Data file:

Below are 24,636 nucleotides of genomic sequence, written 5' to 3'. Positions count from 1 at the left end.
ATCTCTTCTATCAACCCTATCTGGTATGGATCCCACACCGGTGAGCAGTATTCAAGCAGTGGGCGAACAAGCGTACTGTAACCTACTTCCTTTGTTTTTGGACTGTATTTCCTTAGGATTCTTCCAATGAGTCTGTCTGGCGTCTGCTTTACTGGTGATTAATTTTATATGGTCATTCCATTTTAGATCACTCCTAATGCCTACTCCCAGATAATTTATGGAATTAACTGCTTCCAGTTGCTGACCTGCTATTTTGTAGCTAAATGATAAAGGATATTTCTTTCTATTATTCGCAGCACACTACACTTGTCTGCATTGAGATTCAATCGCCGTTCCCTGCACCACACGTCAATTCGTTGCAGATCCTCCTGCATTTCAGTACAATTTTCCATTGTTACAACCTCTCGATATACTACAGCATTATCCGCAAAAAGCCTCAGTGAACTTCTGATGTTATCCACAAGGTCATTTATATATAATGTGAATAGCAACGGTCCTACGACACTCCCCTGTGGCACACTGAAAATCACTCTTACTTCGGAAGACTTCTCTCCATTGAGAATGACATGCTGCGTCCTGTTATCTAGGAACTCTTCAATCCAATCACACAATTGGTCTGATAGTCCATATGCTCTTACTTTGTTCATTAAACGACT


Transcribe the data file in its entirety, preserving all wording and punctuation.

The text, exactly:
Below are 24,636 nucleotides of genomic sequence, written 5' to 3'. Positions count from 1 at the left end.
ATCTCTTCTATCAACCCTATCTGGTATGGATCCCACACCGGTGAGCAGTATTCAAGCAGTGGGCGAACAAGCGTACTGTAACCTACTTCCTTTGTTTTTGGACTGTATTTCCTTAGGATTCTTCCAATGAGTCTGTCTGGCGTCTGCTTTACTGGTGATTAATTTTATATGGTCATTCCATTTTAGATCACTCCTAATGCCTACTCCCAGATAATTTATGGAATTAACTGCTTCCAGTTGCTGACCTGCTATTTTGTAGCTAAATGATAAAGGATATTTCTTTCTATTATTCGCAGCACACTACACTTGTCTGCATTGAGATTCAATCGCCGTTCCCTGCACCACACGTCAATTCGTTGCAGATCCTCCTGCATTTCAGTACAATTTTCCATTGTTACAACCTCTCGATATACTACAGCATTATCCGCAAAAAGCCTCAGTGAACTTCTGATGTTATCCACAAGGTCATTTATATATAATGTGAATAGCAACGGTCCTACGACACTCCCCTGTGGCACACTGAAAATCACTCTTACTTCGGAAGACTTCTCTCCATTGAGAATGACATGCTGCGTCCTGTTATCTAGGAACTCTTCAATCCAATCACACAATTGGTCTGATAGTCCATATGCTCTTACTTTGTTCATTAAACGACT